Methodology

In terms of common methodologies and tools, the project has as overall objective to identify the basic principles, concepts and processes that underlie cross-border domain-specific networks of Living Labs.

This implies the development of a cross-border Living Lab Network methodology acting as a framework, and including the creation of action-based and value-adding strategies & concepts for cooperation, tools & methods to stimulate user involvement, user empowerment to enable true collaboration, best practices & lessons learned to be used as guidelines, harmonisations between the different Living Lab methods and approaches to better understand & assess the benefit, and contextual impact factors.

APOLLON aims at defining and harmonising tools and platforms for the set-up and successful operation of such a network. It also implies generating an impact assessment framework that can be used to validate and benchmark these approaches.

Methodology Development Progress to date (September 2010)

The work began with extensive state of the art analysis on cross border living lab networks (D1.1, Summary can be found under the ‘Documents’ tab). This analysis addressed the need for European Living Labs to move from awareness creation to true collaboration, and to implement a more detailed analysis of Europe-wide user, market and technology characteristics and an economically more valuable mode of experimentation, by networking, comparing and scaling up cross-border Living lab networks.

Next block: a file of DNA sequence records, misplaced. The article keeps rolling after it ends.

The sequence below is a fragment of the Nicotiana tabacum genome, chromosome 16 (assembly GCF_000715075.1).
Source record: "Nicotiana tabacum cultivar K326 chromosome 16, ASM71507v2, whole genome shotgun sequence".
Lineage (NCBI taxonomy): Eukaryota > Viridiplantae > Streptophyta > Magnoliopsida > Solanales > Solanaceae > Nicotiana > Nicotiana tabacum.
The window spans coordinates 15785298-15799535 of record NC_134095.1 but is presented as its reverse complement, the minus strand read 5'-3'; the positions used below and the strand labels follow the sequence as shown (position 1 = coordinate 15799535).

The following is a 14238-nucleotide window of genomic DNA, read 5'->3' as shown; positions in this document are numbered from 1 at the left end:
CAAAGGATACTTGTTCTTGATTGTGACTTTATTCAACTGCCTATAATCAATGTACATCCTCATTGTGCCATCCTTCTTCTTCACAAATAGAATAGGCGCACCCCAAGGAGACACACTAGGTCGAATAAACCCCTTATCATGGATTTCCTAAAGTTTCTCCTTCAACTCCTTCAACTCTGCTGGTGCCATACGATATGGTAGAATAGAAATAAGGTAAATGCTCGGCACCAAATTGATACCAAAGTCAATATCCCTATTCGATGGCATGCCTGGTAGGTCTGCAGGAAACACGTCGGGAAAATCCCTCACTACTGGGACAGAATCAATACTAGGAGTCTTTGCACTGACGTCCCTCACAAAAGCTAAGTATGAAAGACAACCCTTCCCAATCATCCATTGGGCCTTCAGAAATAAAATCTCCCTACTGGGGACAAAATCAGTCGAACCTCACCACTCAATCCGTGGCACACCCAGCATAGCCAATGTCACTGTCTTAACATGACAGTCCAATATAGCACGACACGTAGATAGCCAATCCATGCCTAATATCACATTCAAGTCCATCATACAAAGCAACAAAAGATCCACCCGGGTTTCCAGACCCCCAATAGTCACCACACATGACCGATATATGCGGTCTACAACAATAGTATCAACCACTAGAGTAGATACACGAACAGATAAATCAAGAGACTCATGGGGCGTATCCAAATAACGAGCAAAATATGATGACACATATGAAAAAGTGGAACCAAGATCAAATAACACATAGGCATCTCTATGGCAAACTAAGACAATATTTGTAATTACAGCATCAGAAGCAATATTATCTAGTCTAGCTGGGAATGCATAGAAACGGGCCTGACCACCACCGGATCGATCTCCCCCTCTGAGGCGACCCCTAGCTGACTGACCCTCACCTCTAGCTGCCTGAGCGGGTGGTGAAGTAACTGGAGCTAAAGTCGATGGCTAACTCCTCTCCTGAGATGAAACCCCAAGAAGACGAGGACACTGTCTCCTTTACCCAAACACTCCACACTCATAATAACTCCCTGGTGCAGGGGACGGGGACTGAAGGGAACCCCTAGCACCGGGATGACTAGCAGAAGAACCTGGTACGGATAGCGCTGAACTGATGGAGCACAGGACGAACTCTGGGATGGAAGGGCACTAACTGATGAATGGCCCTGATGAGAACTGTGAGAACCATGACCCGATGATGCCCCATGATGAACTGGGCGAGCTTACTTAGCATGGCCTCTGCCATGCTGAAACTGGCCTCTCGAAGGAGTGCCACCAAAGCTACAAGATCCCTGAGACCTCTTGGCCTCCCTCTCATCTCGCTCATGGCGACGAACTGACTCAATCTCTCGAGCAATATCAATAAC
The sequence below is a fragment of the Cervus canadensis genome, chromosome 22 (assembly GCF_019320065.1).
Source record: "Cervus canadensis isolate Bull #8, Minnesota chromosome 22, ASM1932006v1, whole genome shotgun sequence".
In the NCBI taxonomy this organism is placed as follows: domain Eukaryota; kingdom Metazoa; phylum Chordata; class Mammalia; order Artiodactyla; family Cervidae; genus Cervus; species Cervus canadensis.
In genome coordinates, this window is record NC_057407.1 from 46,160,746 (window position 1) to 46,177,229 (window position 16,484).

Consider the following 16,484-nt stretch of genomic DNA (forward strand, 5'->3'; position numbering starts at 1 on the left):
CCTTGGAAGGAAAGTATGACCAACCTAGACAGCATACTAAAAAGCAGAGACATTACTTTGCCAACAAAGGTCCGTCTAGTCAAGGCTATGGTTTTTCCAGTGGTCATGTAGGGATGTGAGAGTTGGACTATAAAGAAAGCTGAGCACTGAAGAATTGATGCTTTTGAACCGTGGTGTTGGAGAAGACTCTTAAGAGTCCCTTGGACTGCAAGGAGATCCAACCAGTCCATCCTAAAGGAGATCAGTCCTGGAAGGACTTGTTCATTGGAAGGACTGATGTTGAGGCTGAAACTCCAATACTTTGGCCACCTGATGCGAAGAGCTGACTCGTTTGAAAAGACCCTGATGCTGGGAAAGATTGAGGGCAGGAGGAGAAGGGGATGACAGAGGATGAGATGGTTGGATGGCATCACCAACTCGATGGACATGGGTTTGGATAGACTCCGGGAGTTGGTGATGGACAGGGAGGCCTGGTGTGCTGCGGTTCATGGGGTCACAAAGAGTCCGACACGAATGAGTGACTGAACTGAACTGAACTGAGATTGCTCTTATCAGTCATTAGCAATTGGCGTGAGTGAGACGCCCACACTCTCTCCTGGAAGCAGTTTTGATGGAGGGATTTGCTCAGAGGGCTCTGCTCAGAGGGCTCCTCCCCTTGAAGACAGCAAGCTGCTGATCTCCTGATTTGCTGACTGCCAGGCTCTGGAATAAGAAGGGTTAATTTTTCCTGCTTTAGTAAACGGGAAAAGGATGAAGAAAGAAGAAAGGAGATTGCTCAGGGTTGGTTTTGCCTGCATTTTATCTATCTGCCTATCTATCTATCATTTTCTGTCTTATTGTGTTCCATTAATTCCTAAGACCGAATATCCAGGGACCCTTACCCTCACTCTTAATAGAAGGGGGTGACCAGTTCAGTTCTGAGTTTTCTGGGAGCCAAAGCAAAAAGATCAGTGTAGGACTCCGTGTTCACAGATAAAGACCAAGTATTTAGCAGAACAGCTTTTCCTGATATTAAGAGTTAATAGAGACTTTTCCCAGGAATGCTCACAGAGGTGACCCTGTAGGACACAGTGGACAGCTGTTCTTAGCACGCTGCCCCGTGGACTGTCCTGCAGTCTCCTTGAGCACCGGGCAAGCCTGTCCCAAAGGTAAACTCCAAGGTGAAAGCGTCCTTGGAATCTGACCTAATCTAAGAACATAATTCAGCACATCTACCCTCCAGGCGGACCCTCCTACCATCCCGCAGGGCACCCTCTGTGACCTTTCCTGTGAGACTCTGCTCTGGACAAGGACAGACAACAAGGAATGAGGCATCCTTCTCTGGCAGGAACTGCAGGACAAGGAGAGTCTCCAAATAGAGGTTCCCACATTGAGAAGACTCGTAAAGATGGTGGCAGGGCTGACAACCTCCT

The state of the art analysis was concluded in M1-M6 of the project in form of a literature study of previous Living Lab projects and questionnaire that was designed for semi-structured interviews within and outside of the APOLLON consortium. The interviewees have been chosen according to their proven record of experience and expertise within the European Living Lab community and network.

We have selected a holistic Living Lab management approach as a basis for the APOLLON methodology. Living Lab management tasks have been categorized in four categories: Connect, Set Boundaries and Engage, Support and Govern andManage and Track. The categorization reflects the stages of Living Lab network initiation, experimentation and evaluation. The objective of the categorization is to establish a common approach to methodology, and divide the related tasks and elements to easily managed entities. The categorization was introduced to APOLLON consortium in April 2010 (M6 of the project) together with the state of the art analysis, and to the wider audience during the same month at the Living Lab and FIRE event in Valencia.

The first version of the APOLLON methodology will be presented at APOLLON General Assemblee in the end of September 2010. This will include descriptions of the processes and tools used for collaboration and support for the thematic pilots. The methodology will further introduce a set of supporting tools and templates for managing and evaluating the pilots. APOLLON methodology will also be presented to wider audiences during ICT2010 event in Brussels in September 2010.